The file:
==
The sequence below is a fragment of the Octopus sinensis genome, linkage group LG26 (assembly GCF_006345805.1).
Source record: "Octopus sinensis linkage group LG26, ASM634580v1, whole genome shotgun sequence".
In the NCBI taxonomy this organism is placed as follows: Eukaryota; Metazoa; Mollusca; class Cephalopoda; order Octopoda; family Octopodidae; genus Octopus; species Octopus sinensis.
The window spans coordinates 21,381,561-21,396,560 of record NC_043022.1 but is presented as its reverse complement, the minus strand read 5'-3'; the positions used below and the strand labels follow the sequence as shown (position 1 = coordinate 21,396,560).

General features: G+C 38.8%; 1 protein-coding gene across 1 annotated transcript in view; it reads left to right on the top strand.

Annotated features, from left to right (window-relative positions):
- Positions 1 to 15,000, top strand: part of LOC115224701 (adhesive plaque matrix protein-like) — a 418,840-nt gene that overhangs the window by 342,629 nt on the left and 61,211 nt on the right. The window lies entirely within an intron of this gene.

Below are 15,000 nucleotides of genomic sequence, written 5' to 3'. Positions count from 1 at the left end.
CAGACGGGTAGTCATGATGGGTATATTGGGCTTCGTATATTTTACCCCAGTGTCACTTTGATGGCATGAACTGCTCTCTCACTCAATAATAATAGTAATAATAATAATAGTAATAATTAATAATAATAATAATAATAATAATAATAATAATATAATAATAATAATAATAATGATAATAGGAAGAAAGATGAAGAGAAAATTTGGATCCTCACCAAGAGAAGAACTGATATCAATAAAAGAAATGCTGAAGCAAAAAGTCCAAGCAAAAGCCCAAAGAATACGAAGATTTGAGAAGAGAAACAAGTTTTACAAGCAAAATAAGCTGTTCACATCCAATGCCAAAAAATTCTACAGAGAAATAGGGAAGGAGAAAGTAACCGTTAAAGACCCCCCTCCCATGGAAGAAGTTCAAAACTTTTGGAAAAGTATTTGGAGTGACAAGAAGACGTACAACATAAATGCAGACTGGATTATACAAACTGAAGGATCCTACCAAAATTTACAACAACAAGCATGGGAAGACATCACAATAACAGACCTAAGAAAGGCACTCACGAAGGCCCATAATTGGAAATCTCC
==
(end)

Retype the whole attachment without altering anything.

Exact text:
The sequence below is a fragment of the Octopus sinensis genome, linkage group LG26 (assembly GCF_006345805.1).
Source record: "Octopus sinensis linkage group LG26, ASM634580v1, whole genome shotgun sequence".
In the NCBI taxonomy this organism is placed as follows: Eukaryota; Metazoa; Mollusca; class Cephalopoda; order Octopoda; family Octopodidae; genus Octopus; species Octopus sinensis.
The window spans coordinates 21,381,561-21,396,560 of record NC_043022.1 but is presented as its reverse complement, the minus strand read 5'-3'; the positions used below and the strand labels follow the sequence as shown (position 1 = coordinate 21,396,560).

General features: G+C 38.8%; 1 protein-coding gene across 1 annotated transcript in view; it reads left to right on the top strand.

Annotated features, from left to right (window-relative positions):
- Positions 1 to 15,000, top strand: part of LOC115224701 (adhesive plaque matrix protein-like) — a 418,840-nt gene that overhangs the window by 342,629 nt on the left and 61,211 nt on the right. The window lies entirely within an intron of this gene.

Below are 15,000 nucleotides of genomic sequence, written 5' to 3'. Positions count from 1 at the left end.
CAGACGGGTAGTCATGATGGGTATATTGGGCTTCGTATATTTTACCCCAGTGTCACTTTGATGGCATGAACTGCTCTCTCACTCAATAATAATAGTAATAATAATAATAGTAATAATTAATAATAATAATAATAATAATAATAATAATAATATAATAATAATAATAATAATGATAATAGGAAGAAAGATGAAGAGAAAATTTGGATCCTCACCAAGAGAAGAACTGATATCAATAAAAGAAATGCTGAAGCAAAAAGTCCAAGCAAAAGCCCAAAGAATACGAAGATTTGAGAAGAGAAACAAGTTTTACAAGCAAAATAAGCTGTTCACATCCAATGCCAAAAAATTCTACAGAGAAATAGGGAAGGAGAAAGTAACCGTTAAAGACCCCCCTCCCATGGAAGAAGTTCAAAACTTTTGGAAAAGTATTTGGAGTGACAAGAAGACGTACAACATAAATGCAGACTGGATTATACAAACTGAAGGATCCTACCAAAATTTACAACAACAAGCATGGGAAGACATCACAATAACAGACCTAAGAAAGGCACTCACGAAGGCCCATAATTGGAAATCTCC